In addition to the foregoing arguments and with respect specifically to petitioner Bista, petitioners maintain that the filing of the information in court against petitioner Bista did not justify his continuous detention. The information was filed at 4:30 p.m. of 15 May 2001 but the orders for his release were issued by the Regional Trial Court and Municipal Trial Court of Narvacan, Ilocos Sur, only on 08 June 2001. They argued that based on law and jurisprudence, if no charge is filed by the prosecutor within the period fixed by law, the arresting officer must release the detainee lest he be charged with violation of Article 125.
Public respondents countered that the duty of the arresting officers ended upon the filing of the informations with the proper judicial authorities following the rulings in
Agbay v. Deputy Ombudsman for the Military
and People v. Acosta.
From a study of the opposing views advanced by the parties, it is evident that public respondents did not abuse their discretion in dismissing for lack of probable cause the complaint against private respondents.
Grave abuse of discretion is such capricious and whimsical exercise of judgment on the part of the public officer concerned which is equivalent to an excess or lack of jurisdiction. The abuse of discretion must be so patent and gross as to amount to an evasion of a positive duty or a virtual refusal to perform a duty enjoined by law, or to act at all in contemplation of law as where the power is exercised in an arbitrary and despotic manner by reason of passion or hostility.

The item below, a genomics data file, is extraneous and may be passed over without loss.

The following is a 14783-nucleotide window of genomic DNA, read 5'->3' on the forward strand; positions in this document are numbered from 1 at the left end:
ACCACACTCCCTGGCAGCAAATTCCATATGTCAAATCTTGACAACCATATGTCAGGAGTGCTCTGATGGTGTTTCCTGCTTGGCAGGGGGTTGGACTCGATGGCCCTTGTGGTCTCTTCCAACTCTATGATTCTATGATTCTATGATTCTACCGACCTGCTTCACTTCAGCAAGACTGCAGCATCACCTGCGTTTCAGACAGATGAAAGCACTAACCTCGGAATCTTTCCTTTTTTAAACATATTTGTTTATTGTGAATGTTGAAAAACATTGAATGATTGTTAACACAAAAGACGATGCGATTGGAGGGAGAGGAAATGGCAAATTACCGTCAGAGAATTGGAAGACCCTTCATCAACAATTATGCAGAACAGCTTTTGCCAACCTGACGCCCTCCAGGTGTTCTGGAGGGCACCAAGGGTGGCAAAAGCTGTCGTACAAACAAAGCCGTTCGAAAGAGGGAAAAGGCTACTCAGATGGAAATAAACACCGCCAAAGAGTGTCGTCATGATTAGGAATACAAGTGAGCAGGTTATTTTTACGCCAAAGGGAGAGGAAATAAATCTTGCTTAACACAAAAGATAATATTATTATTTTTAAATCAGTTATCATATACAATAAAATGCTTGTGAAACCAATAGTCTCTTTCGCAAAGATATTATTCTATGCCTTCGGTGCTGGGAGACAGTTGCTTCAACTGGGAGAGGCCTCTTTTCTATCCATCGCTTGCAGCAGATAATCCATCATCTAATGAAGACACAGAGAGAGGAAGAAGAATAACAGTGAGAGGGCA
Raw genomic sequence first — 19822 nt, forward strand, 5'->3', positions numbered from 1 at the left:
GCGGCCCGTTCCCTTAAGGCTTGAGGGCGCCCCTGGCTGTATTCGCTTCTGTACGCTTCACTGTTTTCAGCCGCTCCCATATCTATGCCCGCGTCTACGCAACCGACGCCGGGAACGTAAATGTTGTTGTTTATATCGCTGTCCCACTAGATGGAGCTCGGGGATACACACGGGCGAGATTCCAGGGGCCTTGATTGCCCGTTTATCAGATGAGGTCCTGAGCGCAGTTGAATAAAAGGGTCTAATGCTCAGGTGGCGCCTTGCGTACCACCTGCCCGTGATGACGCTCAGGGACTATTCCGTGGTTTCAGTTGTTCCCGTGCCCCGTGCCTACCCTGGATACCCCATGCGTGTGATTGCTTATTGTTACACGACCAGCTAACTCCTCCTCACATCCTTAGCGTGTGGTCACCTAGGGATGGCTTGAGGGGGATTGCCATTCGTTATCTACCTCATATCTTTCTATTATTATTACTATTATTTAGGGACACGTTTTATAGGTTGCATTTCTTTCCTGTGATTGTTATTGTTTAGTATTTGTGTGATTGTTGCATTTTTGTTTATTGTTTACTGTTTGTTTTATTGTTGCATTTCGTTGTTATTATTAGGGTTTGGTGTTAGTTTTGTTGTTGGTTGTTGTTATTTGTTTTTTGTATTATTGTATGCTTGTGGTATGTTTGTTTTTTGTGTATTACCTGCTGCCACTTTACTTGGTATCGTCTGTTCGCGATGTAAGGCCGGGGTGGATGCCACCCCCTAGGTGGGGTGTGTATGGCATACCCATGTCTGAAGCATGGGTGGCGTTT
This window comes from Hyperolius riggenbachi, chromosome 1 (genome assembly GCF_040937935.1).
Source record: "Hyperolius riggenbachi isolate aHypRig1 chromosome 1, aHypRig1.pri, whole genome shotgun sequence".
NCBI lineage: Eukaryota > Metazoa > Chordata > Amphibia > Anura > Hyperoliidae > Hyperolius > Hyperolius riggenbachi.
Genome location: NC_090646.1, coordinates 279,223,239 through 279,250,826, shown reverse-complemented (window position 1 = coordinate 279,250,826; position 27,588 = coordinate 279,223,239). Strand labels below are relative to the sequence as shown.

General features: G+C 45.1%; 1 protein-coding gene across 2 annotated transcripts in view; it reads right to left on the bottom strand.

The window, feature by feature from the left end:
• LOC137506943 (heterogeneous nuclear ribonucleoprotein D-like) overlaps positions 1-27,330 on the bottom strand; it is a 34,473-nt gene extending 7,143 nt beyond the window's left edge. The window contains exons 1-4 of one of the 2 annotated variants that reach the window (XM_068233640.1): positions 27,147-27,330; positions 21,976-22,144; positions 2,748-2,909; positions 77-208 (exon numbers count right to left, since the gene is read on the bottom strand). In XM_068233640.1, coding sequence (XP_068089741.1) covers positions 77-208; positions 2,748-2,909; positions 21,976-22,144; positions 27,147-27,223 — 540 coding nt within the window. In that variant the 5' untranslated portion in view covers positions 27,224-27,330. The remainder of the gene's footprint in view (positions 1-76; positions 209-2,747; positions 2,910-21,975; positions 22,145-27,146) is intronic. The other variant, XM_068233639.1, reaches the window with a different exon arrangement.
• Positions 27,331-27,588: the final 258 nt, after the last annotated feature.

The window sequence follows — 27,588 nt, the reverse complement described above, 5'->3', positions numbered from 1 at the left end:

No grave abuse of discretion, as defined, can be attributed to herein public respondents. Their disposition of petitioners complaint for violation of Article 125 of the Revised Penal Code cannot be said to have been conjured out of thin air as it was properly backed up by law and jurisprudence. Public respondents ratiocinated thus:
As aptly pointed out by the respondents insofar as the complaint of Rodolfo Soria is concerned, based on applicable laws and jurisprudence, an election day or a special holiday, should not be included in the computation of the period prescribed by law for the filing of complaint/information in courts in cases of warrantless arrests, it being a "no-office day." (Medina vs. Orosco, 125 Phil. 313.) In the instant case, while it appears that the complaints against Soria for Illegal Possession of Firearm and Violation of COMELEC Resolution No. 3328 were filed with the Regional Trial Court and Municipal Trial Court of Narvacan, Ilocos Sur, only on May 15, 200 at 4:30 p.m., he had already been released the day before or on May 14, 2001 at about 6:30 p.m. by the respondents, as directed by Prov. Prosecutor Jessica [Viloria]. Hence, there could be no arbitrary detention or violation of Article 125 of the Revised Penal Code to speak of.
Indeed, we did hold in Medina v. Orozco, Jr.,
. . . The arresting officers duty under the law was either to deliver him to the proper judicial authorities within 18 hours, or thereafter release him. The fact however is that he was not released. From the time of petitioners arrest at 12:00 oclock p.m. on November 7 to 3:40 p.m. on November 10 when the information against him for murder actually was in court, over 75 hours have elapsed.